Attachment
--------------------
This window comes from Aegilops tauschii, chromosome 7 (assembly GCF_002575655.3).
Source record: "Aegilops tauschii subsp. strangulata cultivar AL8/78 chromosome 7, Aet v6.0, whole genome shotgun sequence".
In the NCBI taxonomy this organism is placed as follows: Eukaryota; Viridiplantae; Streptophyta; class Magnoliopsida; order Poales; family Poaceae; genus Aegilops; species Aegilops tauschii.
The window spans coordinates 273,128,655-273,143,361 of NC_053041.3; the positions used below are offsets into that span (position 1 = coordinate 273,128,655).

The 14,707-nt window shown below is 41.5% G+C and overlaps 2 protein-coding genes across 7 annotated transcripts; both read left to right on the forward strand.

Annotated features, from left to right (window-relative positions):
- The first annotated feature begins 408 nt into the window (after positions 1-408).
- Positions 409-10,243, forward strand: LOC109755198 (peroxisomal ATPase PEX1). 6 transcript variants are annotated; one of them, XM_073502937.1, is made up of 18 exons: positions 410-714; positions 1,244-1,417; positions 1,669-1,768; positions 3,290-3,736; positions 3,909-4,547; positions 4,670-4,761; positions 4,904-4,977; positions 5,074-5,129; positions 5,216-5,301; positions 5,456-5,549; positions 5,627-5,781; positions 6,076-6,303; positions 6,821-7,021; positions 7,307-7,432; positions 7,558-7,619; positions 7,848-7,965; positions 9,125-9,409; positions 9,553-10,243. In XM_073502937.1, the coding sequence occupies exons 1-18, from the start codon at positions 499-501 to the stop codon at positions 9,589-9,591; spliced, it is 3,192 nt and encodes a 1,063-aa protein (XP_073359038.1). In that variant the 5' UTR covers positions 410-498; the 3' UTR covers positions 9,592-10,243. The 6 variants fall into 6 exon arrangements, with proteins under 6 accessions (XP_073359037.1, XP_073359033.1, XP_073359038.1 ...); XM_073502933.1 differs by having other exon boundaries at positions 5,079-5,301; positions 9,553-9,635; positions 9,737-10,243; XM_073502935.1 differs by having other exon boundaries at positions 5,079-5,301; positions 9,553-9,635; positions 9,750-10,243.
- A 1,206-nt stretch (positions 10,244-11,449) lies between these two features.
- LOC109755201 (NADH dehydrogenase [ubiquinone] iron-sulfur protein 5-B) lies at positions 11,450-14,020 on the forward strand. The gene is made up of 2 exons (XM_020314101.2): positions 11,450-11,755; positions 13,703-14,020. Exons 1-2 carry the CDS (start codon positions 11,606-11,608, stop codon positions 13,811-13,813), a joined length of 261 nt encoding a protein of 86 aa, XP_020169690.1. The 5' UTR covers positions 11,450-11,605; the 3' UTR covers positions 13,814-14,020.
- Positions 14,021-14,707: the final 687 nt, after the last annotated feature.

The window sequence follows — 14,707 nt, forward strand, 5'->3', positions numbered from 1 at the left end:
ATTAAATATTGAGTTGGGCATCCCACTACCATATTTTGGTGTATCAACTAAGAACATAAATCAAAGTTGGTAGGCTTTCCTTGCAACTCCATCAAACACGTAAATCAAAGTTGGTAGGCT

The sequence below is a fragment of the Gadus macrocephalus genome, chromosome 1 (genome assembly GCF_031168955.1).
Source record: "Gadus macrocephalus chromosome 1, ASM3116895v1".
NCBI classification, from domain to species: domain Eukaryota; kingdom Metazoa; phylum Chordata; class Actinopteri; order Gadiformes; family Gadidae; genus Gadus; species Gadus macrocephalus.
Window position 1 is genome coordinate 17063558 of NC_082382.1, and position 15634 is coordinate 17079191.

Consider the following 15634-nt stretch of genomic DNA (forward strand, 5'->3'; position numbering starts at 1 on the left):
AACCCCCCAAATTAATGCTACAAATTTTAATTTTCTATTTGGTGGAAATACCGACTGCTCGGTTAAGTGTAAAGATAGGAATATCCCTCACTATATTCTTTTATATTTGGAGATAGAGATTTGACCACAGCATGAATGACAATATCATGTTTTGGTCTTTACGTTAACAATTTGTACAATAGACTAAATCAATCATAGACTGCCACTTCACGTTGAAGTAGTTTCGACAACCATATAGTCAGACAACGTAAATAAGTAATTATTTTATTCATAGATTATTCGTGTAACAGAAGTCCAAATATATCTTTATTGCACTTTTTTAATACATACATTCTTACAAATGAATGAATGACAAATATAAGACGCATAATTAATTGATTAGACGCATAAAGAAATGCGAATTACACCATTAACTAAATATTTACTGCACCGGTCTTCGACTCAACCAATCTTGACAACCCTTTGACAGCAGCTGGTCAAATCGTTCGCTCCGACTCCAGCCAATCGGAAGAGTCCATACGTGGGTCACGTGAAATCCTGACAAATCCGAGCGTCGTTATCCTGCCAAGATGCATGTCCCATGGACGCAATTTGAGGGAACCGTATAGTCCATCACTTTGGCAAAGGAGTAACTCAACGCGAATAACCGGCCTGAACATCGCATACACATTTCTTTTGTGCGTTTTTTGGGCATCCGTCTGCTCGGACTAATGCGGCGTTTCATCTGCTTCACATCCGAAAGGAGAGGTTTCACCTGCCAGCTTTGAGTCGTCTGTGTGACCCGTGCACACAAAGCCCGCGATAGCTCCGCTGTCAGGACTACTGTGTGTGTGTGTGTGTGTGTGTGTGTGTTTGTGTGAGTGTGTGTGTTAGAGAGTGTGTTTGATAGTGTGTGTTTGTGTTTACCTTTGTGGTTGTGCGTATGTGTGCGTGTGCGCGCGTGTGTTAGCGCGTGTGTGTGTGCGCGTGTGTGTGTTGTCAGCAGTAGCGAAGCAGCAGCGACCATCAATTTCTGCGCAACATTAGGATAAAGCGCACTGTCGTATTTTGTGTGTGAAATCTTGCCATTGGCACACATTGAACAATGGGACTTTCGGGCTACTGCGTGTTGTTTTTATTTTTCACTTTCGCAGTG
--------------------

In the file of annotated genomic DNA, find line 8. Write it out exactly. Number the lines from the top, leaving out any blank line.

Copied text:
- Positions 409-10,243, forward strand: LOC109755198 (peroxisomal ATPase PEX1). 6 transcript variants are annotated; one of them, XM_073502937.1, is made up of 18 exons: positions 410-714; positions 1,244-1,417; positions 1,669-1,768; positions 3,290-3,736; positions 3,909-4,547; positions 4,670-4,761; positions 4,904-4,977; positions 5,074-5,129; positions 5,216-5,301; positions 5,456-5,549; positions 5,627-5,781; positions 6,076-6,303; positions 6,821-7,021; positions 7,307-7,432; positions 7,558-7,619; positions 7,848-7,965; positions 9,125-9,409; positions 9,553-10,243. In XM_073502937.1, the coding sequence occupies exons 1-18, from the start codon at positions 499-501 to the stop codon at positions 9,589-9,591; spliced, it is 3,192 nt and encodes a 1,063-aa protein (XP_073359038.1). In that variant the 5' UTR covers positions 410-498; the 3' UTR covers positions 9,592-10,243. The 6 variants fall into 6 exon arrangements, with proteins under 6 accessions (XP_073359037.1, XP_073359033.1, XP_073359038.1 ...); XM_073502933.1 differs by having other exon boundaries at positions 5,079-5,301; positions 9,553-9,635; positions 9,737-10,243; XM_073502935.1 differs by having other exon boundaries at positions 5,079-5,301; positions 9,553-9,635; positions 9,750-10,243.